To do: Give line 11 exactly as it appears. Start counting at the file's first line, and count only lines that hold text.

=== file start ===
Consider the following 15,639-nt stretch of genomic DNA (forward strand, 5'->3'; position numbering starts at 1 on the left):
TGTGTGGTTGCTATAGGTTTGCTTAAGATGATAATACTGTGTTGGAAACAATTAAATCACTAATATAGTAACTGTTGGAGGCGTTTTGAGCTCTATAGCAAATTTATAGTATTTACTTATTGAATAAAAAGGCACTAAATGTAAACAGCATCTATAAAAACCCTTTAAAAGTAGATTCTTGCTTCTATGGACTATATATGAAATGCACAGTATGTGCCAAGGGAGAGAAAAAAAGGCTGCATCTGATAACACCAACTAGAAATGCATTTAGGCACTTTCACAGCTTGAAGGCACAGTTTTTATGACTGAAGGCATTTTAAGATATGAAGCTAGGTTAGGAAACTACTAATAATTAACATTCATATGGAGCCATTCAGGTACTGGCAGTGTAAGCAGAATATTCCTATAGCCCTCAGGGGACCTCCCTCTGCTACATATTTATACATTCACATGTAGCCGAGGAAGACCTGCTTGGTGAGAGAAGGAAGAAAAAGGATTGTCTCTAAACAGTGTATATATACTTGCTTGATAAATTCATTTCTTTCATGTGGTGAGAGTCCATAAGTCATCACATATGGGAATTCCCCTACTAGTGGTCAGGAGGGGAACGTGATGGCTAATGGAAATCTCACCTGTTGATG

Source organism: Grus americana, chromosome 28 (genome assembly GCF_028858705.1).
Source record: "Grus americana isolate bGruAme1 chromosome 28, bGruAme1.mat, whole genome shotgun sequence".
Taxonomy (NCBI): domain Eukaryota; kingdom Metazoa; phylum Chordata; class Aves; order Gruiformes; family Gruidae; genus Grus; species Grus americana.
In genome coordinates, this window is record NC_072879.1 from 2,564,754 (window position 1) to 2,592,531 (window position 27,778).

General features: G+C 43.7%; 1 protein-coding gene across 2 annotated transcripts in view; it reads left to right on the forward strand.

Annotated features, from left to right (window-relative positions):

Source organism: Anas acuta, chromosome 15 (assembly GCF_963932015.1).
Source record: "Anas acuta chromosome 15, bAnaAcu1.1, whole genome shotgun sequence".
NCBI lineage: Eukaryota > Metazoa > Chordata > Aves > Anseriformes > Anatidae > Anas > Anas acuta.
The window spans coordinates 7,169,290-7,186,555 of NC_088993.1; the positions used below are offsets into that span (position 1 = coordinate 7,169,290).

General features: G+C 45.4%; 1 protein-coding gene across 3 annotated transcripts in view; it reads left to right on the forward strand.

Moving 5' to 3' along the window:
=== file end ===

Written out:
NCBI lineage: Eukaryota > Metazoa > Chordata > Aves > Anseriformes > Anatidae > Anas > Anas acuta.